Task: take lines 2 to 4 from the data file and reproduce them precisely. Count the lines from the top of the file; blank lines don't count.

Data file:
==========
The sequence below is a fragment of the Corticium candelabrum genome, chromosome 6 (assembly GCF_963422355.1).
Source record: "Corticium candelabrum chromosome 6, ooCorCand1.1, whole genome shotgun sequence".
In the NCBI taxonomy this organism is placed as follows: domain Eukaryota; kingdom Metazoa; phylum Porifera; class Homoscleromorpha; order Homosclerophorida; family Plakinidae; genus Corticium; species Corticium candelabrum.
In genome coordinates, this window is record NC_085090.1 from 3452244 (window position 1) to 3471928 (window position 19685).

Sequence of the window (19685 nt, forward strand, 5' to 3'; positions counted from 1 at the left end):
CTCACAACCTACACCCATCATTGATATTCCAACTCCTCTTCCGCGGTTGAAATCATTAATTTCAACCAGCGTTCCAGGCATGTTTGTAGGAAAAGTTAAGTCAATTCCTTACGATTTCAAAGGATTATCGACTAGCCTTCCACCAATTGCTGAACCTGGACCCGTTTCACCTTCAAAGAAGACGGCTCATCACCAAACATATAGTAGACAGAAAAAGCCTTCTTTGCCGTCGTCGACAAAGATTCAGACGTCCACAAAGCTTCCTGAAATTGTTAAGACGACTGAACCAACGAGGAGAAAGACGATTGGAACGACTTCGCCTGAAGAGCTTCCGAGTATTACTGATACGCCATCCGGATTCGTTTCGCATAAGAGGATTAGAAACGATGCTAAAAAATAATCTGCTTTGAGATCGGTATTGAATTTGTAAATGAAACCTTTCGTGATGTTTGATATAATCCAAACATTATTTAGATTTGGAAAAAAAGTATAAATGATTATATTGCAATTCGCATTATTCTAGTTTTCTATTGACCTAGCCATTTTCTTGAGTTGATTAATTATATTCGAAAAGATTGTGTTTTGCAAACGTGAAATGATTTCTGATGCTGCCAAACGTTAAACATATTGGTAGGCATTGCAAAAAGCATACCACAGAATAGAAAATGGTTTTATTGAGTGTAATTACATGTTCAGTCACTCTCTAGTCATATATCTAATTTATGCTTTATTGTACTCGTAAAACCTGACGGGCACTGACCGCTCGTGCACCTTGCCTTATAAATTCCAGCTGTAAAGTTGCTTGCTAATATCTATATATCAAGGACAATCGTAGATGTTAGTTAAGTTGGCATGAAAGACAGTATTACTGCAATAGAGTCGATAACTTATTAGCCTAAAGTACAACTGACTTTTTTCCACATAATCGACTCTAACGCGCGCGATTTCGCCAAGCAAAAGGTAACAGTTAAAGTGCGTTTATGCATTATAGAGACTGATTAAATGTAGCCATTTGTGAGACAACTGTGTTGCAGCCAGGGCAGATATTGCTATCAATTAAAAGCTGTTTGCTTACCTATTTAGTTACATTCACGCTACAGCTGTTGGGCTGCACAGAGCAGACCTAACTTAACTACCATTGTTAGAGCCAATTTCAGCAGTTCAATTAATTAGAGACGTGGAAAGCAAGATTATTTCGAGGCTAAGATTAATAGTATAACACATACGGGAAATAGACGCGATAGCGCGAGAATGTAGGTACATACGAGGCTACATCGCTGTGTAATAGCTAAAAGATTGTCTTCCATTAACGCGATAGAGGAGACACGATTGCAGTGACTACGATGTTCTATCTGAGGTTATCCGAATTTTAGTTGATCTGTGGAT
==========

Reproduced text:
Source record: "Corticium candelabrum chromosome 6, ooCorCand1.1, whole genome shotgun sequence".
In the NCBI taxonomy this organism is placed as follows: domain Eukaryota; kingdom Metazoa; phylum Porifera; class Homoscleromorpha; order Homosclerophorida; family Plakinidae; genus Corticium; species Corticium candelabrum.
In genome coordinates, this window is record NC_085090.1 from 3452244 (window position 1) to 3471928 (window position 19685).